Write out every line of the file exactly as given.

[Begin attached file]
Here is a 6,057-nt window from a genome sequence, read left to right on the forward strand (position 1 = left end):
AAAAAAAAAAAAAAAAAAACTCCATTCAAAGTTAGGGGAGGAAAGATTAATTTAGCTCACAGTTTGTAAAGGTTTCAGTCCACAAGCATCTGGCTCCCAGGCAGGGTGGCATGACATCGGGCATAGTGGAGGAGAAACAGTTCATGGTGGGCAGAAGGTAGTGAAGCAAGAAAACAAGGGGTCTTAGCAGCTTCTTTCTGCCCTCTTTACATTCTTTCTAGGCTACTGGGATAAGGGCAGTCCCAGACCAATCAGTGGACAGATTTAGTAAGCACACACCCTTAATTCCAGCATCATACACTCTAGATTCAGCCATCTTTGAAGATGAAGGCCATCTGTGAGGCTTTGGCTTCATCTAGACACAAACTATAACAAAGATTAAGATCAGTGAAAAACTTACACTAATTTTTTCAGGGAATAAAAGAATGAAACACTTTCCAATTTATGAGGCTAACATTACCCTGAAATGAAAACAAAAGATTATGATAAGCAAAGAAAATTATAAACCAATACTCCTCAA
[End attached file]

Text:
Here is a 6,057-nt window from a genome sequence, read left to right on the forward strand (position 1 = left end):
AAAAAAAAAAAAAAAAAAACTCCATTCAAAGTTAGGGGAGGAAAGATTAATTTAGCTCACAGTTTGTAAAGGTTTCAGTCCACAAGCATCTGGCTCCCAGGCAGGGTGGCATGACATCGGGCATAGTGGAGGAGAAACAGTTCATGGTGGGCAGAAGGTAGTGAAGCAAGAAAACAAGGGGTCTTAGCAGCTTCTTTCTGCCCTCTTTACATTCTTTCTAGGCTACTGGGATAAGGGCAGTCCCAGACCAATCAGTGGACAGATTTAGTAAGCACACACCCTTAATTCCAGCATCATACACTCTAGATTCAGCCATCTTTGAAGATGAAGGCCATCTGTGAGGCTTTGGCTTCATCTAGACACAAACTATAACAAAGATTAAGATCAGTGAAAAACTTACACTAATTTTTTCAGGGAATAAAAGAATGAAACACTTTCCAATTTATGAGGCTAACATTACCCTGAAATGAAAACAAAAGATTATGATAAGCAAAGAAAATTATAAACCAATACTCCTCAA